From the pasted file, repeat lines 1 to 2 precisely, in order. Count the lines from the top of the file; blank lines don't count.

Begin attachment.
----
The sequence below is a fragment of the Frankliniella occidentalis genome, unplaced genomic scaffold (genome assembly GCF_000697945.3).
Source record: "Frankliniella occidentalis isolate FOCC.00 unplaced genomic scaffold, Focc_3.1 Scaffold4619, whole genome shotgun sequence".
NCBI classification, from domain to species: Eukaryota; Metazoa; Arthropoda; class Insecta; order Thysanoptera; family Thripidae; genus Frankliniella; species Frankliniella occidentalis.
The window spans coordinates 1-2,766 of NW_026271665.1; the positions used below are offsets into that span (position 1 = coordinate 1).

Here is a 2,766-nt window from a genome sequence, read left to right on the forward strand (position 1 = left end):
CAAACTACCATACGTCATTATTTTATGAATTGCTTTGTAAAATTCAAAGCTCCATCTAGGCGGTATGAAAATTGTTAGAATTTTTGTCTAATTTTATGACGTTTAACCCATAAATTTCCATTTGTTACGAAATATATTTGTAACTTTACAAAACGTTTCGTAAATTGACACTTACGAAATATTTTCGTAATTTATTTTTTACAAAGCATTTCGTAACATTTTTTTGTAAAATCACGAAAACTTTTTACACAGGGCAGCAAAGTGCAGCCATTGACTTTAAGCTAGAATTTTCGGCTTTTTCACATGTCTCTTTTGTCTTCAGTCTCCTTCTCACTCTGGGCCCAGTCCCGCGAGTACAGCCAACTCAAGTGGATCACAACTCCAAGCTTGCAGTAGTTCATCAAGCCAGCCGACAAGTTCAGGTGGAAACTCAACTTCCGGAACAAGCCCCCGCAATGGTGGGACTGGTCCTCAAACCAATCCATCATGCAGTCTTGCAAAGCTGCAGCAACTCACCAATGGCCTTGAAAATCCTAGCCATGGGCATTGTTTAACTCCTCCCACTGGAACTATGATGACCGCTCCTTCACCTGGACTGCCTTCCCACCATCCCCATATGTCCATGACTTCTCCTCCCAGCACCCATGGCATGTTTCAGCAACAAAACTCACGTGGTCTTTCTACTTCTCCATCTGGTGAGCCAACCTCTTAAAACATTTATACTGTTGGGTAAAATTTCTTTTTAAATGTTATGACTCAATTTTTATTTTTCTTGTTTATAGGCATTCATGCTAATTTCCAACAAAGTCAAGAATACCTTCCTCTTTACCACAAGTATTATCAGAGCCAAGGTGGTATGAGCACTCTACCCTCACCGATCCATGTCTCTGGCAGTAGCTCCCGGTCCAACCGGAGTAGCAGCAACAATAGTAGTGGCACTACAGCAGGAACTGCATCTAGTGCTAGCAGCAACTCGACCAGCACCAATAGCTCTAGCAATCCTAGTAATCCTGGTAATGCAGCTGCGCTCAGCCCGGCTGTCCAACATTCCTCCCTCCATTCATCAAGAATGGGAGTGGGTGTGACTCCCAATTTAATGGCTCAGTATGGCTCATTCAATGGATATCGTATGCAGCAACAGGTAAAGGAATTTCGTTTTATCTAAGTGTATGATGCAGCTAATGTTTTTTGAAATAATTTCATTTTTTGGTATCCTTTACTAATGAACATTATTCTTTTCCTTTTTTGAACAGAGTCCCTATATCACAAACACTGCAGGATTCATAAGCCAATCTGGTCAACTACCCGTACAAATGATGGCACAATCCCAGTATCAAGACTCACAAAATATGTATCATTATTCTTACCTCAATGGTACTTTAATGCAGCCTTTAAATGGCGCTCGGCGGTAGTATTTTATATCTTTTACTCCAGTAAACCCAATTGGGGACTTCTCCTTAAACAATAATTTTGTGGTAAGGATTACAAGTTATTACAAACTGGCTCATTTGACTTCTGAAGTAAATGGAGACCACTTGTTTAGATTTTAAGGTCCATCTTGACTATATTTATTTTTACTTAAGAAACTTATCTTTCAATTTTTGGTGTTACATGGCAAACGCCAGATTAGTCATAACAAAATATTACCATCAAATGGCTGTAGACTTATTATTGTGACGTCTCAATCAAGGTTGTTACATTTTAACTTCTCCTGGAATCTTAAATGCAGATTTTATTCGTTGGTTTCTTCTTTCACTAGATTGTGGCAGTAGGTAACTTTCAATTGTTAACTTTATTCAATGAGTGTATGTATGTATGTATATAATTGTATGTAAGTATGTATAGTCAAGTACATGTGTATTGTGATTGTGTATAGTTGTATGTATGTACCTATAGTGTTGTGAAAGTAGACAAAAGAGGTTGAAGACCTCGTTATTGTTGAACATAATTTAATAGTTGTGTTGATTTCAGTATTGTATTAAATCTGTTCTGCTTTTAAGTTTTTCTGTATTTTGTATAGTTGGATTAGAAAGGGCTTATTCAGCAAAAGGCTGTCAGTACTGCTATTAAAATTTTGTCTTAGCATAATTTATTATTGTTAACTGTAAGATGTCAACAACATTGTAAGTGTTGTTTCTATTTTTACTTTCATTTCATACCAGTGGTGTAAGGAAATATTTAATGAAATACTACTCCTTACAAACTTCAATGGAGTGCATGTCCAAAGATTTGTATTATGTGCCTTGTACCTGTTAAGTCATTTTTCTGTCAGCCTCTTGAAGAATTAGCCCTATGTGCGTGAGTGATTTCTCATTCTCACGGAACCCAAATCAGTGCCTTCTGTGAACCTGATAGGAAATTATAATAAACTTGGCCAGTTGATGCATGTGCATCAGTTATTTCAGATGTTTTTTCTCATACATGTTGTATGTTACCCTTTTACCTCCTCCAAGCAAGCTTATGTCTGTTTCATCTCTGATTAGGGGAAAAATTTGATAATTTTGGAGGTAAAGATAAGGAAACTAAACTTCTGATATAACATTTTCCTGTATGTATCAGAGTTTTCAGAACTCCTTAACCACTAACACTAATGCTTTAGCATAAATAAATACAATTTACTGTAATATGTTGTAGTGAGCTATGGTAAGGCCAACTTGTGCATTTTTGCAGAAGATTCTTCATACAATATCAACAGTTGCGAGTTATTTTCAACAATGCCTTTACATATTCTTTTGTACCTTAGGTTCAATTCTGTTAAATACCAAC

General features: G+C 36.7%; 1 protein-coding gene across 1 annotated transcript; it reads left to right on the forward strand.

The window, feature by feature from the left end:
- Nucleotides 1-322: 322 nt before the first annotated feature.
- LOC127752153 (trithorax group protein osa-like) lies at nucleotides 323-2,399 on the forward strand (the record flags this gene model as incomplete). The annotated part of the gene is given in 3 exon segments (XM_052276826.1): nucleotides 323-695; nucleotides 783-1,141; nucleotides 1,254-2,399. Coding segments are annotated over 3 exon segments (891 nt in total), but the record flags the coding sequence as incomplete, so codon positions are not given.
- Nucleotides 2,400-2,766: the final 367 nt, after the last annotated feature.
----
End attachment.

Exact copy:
The sequence below is a fragment of the Frankliniella occidentalis genome, unplaced genomic scaffold (genome assembly GCF_000697945.3).
Source record: "Frankliniella occidentalis isolate FOCC.00 unplaced genomic scaffold, Focc_3.1 Scaffold4619, whole genome shotgun sequence".